If the United Nations chose to intervene, they would likely attempt a peacekeeping mission - something that of course has been done many times in the past in various contexts. Peacekeepers have a number of responsibilities depending on the specific mandate of the operation, and these responsibilities can range from state-building to ensuring that basic human needs are met in a region. The UN Security Council would be the body to authorize such a mission.
The legal basis for UN peacekeeping comes from Chapters VI-VIII of the UN charter (Articles 33-54). I'd like to mention some relevant passages:
The Security Council shall determine the existence of any threat to the peace, breach of the peace, or act of aggression and shall make recommendations, or decide what measures shall be taken in accordance with Articles 41 and 42, to maintain or restore international peace and security.
Should the Security Council consider that measures provided for in Article 41 would be inadequate or have proved to be inadequate, it may take such action by air, sea, or land forces as may be necessary to maintain or restore international peace and security. Such action may include demonstrations, blockade, and other operations by air, sea, or land forces of Members of the United Nations.
Nothing in the present Charter precludes the existence of regional arrangements or agencies for dealing with such matters relating to the maintenance of international peace and security as are appropriate for regional action provided that such arrangements or agencies and their activities are consistent with the Purposes and Principles of the United Nations.
The Security Council shall, where appropriate, utilize such regional arrangements or agencies for enforcement action under its authority.
These three chapters, including these articles, are the usual ones invoked for peacekeeping, especially Chapter VI. They require that member states take action and provide the service of their military forces - and in this case, I would expect that the Security Council would require Country A to contribute, as simply walking away would likely be considered irresponsible (unless Country A was for some reason not a member of the UN, or if its initial occupation was deemed illegal). The UN mandate for each peacekeeping mission may extend beyond the use of military force, however, and can include, as the UN puts it,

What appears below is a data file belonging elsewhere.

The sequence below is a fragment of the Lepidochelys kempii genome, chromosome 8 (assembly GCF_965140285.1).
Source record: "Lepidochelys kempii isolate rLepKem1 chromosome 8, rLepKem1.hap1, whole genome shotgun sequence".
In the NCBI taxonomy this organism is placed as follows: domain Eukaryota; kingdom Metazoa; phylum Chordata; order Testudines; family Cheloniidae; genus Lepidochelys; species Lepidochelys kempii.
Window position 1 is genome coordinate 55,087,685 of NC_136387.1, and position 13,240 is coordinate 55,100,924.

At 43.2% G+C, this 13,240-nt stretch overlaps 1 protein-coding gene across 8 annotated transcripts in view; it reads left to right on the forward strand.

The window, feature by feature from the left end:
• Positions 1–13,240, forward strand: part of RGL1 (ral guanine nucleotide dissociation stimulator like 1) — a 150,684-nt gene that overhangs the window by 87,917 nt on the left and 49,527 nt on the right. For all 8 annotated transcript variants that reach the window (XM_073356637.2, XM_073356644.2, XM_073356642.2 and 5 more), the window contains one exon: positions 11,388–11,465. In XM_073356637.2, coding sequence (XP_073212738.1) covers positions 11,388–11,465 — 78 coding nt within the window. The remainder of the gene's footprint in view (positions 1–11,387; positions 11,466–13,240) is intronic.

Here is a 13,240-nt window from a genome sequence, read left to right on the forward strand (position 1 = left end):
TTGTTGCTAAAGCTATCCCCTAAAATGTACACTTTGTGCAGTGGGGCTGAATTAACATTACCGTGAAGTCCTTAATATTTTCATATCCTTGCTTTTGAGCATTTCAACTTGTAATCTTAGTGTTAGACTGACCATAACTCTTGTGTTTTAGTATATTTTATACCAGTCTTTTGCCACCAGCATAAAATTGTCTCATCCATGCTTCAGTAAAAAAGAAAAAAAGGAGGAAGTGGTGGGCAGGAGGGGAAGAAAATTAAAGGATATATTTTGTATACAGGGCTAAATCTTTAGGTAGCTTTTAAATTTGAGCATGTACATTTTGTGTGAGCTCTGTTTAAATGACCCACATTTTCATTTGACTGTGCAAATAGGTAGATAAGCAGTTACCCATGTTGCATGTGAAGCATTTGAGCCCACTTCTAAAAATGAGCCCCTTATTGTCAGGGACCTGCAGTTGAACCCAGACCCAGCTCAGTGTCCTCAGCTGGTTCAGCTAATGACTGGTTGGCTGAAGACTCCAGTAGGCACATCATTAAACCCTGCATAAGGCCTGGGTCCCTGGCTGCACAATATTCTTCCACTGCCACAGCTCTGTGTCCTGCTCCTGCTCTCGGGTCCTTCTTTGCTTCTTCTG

Security sector reform and other rule of law-related activities
Support for the restoration and extension of State authority
Promotion of social and economic recovery and development
You could argue that regional occupation by Peacekeepers would be based on those principles. In a case of lawlessness or unclear governmental administration, UN occupation might be necessary for the promotion of state-building. The following Peacekeeper missions are examples of similar measures taken:
These could be interpreted to establish something of a precedent for the action you're talking about . . . but I'm not an expert in international law.
I'm looking at some official peacekeeping principles and guidelines, and some key concepts pop out. First, the parties affected by the mission must consent to the deployment and activities, which could pose a problem if whoever is in charge of Country A doesn't like the use of Peacekeepers. That said, from what you're describing, it appears that warlords are in control there, if anyone is at all, which would probably provide a loophole and allow acting without consulting them.
It's also noted that if regional authorities are weak, it may be necessary for Peacekeepers to take over parts of local administration for the purposes of a successful mission, and in the case of rampant chaos or civil war, this could be true. Of course, the behavior of Peacekeepers and the power structure of the mission as a whole need to win over the locals for it to be remotely a success, so there's going to have to be some sort of input from or at least dialogue with the community. Remember, Peacekeepers engage in state-building and restorative action, not merely custodianship.